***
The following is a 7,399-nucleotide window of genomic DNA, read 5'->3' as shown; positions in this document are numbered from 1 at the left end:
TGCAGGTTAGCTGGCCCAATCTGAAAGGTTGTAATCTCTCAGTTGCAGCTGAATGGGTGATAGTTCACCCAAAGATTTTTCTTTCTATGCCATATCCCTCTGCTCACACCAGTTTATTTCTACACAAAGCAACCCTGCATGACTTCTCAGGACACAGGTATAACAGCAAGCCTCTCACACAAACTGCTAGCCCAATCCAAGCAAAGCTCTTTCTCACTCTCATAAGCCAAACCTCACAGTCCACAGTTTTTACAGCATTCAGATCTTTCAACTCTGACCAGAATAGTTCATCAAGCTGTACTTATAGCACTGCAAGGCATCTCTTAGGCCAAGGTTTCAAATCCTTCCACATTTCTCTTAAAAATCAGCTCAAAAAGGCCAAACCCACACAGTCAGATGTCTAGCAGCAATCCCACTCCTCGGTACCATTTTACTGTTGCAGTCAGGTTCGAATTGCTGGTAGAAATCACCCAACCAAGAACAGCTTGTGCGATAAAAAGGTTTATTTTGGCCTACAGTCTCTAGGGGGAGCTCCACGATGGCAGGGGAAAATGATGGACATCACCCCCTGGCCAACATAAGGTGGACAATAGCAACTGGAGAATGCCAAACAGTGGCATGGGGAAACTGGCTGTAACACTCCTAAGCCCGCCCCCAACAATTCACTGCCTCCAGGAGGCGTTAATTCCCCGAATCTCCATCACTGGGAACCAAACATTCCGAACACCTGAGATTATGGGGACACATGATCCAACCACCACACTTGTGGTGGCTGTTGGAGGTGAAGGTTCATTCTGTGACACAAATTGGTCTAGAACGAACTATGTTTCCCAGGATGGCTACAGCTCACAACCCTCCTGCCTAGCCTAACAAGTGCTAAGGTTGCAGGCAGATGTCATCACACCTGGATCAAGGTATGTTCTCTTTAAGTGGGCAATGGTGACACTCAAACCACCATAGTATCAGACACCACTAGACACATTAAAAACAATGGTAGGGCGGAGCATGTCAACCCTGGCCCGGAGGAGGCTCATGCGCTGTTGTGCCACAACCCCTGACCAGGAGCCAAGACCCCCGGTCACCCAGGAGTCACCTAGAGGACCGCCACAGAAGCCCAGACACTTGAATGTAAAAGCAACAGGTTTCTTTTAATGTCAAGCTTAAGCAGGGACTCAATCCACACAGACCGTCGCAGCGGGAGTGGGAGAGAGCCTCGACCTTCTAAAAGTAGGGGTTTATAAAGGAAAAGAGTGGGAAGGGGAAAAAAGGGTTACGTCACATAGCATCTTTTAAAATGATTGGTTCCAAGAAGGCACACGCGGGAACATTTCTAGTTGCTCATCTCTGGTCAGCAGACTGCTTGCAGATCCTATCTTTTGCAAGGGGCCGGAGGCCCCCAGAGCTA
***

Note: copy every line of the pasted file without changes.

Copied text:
The following is a 7,399-nucleotide window of genomic DNA, read 5'->3' as shown; positions in this document are numbered from 1 at the left end:
TGCAGGTTAGCTGGCCCAATCTGAAAGGTTGTAATCTCTCAGTTGCAGCTGAATGGGTGATAGTTCACCCAAAGATTTTTCTTTCTATGCCATATCCCTCTGCTCACACCAGTTTATTTCTACACAAAGCAACCCTGCATGACTTCTCAGGACACAGGTATAACAGCAAGCCTCTCACACAAACTGCTAGCCCAATCCAAGCAAAGCTCTTTCTCACTCTCATAAGCCAAACCTCACAGTCCACAGTTTTTACAGCATTCAGATCTTTCAACTCTGACCAGAATAGTTCATCAAGCTGTACTTATAGCACTGCAAGGCATCTCTTAGGCCAAGGTTTCAAATCCTTCCACATTTCTCTTAAAAATCAGCTCAAAAAGGCCAAACCCACACAGTCAGATGTCTAGCAGCAATCCCACTCCTCGGTACCATTTTACTGTTGCAGTCAGGTTCGAATTGCTGGTAGAAATCACCCAACCAAGAACAGCTTGTGCGATAAAAAGGTTTATTTTGGCCTACAGTCTCTAGGGGGAGCTCCACGATGGCAGGGGAAAATGATGGACATCACCCCCTGGCCAACATAAGGTGGACAATAGCAACTGGAGAATGCCAAACAGTGGCATGGGGAAACTGGCTGTAACACTCCTAAGCCCGCCCCCAACAATTCACTGCCTCCAGGAGGCGTTAATTCCCCGAATCTCCATCACTGGGAACCAAACATTCCGAACACCTGAGATTATGGGGACACATGATCCAACCACCACACTTGTGGTGGCTGTTGGAGGTGAAGGTTCATTCTGTGACACAAATTGGTCTAGAACGAACTATGTTTCCCAGGATGGCTACAGCTCACAACCCTCCTGCCTAGCCTAACAAGTGCTAAGGTTGCAGGCAGATGTCATCACACCTGGATCAAGGTATGTTCTCTTTAAGTGGGCAATGGTGACACTCAAACCACCATAGTATCAGACACCACTAGACACATTAAAAACAATGGTAGGGCGGAGCATGTCAACCCTGGCCCGGAGGAGGCTCATGCGCTGTTGTGCCACAACCCCTGACCAGGAGCCAAGACCCCCGGTCACCCAGGAGTCACCTAGAGGACCGCCACAGAAGCCCAGACACTTGAATGTAAAAGCAACAGGTTTCTTTTAATGTCAAGCTTAAGCAGGGACTCAATCCACACAGACCGTCGCAGCGGGAGTGGGAGAGAGCCTCGACCTTCTAAAAGTAGGGGTTTATAAAGGAAAAGAGTGGGAAGGGGAAAAAAGGGTTACGTCACATAGCATCTTTTAAAATGATTGGTTCCAAGAAGGCACACGCGGGAACATTTCTAGTTGCTCATCTCTGGTCAGCAGACTGCTTGCAGATCCTATCTTTTGCAAGGGGCCGGAGGCCCCCAGAGCTA